Vitreous cultures are more likely to be positive after vitrectomy than vitreous aspirate (90% vs. 75%), and aqueous cultures are positive in 40% of all cases with endophthalmitis.

Imaging Findings

X Ray

There are no diagnostic x ray findings associated with post-operative endophthalmitis.

CT

There are no diagnostic CT scan findings associated with post-operative endophthalmitis.

MRI

There are no diagnostic MRI findings associated with post-operative endophthalmitis.

Ultrasound

On ocular ultrasonography, endophthalmitis may be characterized by anterior vitreous haze echoes and retinochoroidal thickening.[2][4]

Other Imaging Findings

Orbital echography is helpful for assessment of vitreous opacification, status of the posterior hyloid face, and retinal detachment in a post-surgical patient.[4][31]

Other Diagnostic Studies

Slit lamp examination finding

Other diagnostic studies for post-operative endophthalmitis include:[7]

Treatment

Patients with endophthalmitis require urgent examination by an expert ophthalmologist and/or vitreo-retinal specialist who will determine the need for urgent intervention to provide intravitreal injection of potent antibiotics and also prepare for an urgent pars plana vitrectomy as needed. Enucleation may be required to remove a blind and painful eye.[2][5] Systemic antibiotics are not recommended, but may be considered in severe cases, especially with orbital involvement. In delayed post-operative endophthalmitis, treatment should include vitrectomy with posterior capsulectomy and intravitreal injection.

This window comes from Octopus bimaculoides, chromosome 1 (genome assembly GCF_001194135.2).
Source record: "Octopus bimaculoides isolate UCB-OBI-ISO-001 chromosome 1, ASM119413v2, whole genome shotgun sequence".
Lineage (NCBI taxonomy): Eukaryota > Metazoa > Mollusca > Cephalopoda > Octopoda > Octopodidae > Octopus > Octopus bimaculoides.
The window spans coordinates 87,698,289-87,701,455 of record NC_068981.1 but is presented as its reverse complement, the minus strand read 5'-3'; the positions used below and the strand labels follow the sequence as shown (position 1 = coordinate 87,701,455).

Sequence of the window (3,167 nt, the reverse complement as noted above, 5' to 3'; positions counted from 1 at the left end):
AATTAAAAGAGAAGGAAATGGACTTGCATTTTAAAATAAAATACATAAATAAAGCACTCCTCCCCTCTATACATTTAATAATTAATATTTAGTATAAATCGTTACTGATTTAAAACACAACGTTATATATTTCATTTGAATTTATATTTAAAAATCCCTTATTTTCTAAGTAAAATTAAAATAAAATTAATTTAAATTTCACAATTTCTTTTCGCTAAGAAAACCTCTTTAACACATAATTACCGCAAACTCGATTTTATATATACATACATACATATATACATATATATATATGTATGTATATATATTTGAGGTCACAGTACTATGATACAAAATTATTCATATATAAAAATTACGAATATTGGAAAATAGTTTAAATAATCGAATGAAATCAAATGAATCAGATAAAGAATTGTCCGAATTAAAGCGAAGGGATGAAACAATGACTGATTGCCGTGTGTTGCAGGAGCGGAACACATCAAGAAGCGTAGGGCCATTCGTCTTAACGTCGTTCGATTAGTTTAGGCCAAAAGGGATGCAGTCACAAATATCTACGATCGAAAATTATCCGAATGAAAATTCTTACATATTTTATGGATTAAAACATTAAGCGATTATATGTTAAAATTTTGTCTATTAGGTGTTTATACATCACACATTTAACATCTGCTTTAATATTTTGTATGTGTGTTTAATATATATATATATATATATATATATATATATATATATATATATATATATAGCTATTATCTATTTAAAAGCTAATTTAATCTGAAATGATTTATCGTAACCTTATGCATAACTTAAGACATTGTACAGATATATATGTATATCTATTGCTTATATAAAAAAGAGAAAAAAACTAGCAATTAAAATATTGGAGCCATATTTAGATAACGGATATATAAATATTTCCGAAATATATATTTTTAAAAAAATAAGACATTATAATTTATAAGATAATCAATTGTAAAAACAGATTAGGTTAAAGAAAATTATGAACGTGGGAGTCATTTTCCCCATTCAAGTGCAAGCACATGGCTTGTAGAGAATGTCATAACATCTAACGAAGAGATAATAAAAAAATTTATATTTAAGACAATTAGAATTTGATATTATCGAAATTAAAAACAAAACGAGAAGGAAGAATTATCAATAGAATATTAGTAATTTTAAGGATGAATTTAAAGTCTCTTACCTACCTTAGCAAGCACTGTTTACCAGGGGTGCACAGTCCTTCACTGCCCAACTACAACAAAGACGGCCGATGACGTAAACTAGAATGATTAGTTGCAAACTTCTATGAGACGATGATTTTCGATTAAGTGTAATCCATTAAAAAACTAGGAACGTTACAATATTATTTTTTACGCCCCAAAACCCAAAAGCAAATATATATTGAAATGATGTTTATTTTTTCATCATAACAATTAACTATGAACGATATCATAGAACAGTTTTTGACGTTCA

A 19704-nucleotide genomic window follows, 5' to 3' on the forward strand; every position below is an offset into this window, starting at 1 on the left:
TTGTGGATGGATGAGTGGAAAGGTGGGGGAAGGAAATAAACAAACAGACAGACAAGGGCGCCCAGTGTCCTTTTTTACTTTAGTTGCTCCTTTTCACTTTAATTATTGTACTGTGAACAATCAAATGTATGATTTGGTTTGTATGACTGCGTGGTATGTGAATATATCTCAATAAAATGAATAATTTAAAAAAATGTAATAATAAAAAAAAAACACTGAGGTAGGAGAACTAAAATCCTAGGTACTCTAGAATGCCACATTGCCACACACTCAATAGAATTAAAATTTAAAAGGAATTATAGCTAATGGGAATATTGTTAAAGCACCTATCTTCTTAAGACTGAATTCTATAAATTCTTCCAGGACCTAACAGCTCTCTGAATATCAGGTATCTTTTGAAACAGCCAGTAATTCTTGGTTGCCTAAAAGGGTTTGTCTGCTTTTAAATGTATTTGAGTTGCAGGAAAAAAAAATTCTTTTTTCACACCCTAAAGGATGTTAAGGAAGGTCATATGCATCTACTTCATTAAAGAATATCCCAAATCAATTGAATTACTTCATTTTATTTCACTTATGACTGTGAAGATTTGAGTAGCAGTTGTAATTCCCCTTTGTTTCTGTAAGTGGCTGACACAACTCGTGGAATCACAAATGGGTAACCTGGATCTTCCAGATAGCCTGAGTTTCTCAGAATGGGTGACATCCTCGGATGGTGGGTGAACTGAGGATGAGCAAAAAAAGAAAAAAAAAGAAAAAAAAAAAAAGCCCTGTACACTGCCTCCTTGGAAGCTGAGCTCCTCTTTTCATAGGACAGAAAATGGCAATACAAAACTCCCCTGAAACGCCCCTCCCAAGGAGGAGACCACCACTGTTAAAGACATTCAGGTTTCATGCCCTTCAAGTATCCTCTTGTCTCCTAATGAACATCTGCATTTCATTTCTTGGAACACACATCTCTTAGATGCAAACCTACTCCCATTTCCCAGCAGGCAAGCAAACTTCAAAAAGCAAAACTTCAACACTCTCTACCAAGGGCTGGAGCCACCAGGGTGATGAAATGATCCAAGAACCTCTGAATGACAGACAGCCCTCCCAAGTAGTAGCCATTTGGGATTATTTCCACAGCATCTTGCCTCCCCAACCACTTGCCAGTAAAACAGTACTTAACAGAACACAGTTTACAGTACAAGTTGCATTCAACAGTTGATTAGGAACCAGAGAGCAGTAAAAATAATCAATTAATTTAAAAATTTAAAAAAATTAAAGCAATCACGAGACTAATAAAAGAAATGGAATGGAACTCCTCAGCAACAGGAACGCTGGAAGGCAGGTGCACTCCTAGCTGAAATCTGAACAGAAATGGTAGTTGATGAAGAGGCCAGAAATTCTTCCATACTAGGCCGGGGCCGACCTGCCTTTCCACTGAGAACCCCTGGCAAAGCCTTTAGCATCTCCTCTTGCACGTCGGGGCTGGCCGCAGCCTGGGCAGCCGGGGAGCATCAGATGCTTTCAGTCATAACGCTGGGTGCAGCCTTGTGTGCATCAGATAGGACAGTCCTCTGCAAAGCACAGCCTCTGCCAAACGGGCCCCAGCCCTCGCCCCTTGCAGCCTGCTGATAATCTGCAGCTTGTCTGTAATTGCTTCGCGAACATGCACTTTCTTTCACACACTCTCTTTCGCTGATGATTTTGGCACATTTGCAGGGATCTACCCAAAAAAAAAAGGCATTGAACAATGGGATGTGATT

Antimicrobial Regimens

Infectious endophthalmitis[2]

  • 1. Causative pathogens
  • 2. Empiric antimicrobial therapy
  • Preferred regimen: Vancomycin 1 mg per 0.1 mL normal saline intravitreal injection, single dose AND Vancomycin 1 g IV bid for 2 weeks AND Ceftazidime 2.25 mg per 0.1 mL normal saline intravitreal injection, single dose AND Ceftazidime 1 g IV bid for 2 weeks AND Clindamycin 600-1200 mg IV bid to qid for 2 weeks
  • Note (1): Re-injection should be considered if the infection does not improve beyond 48 hours of the first injection. Re-injection significantly increases the risk of retinal toxicity.
  • Note (2): In addition to intravitreal and systemic antibiotic therapy, vitrectomy is usually necessary
  • Note (3): Intravitreal and intravenous Amphotericin B may be added to the regimen if fungal endophthalmitis is suspected
  • 3. Pathogen-directed antimicrobial therapy
  • 3.1 Bacillus spp.
  • Preferred regimen: Vancomycin 1 mg per 0.1 mL normal saline intravitreal injection, single dose AND Vancomycin 1 g IV bid for 2 weeks AND Clindamycin 600-1200 mg IV bid to qid for 2 weeks
  • Note: In addition to antimicrobial therapy, vitrectomy is usually necessary
  • 3.2 Non-Bacillus gram-positive bacteria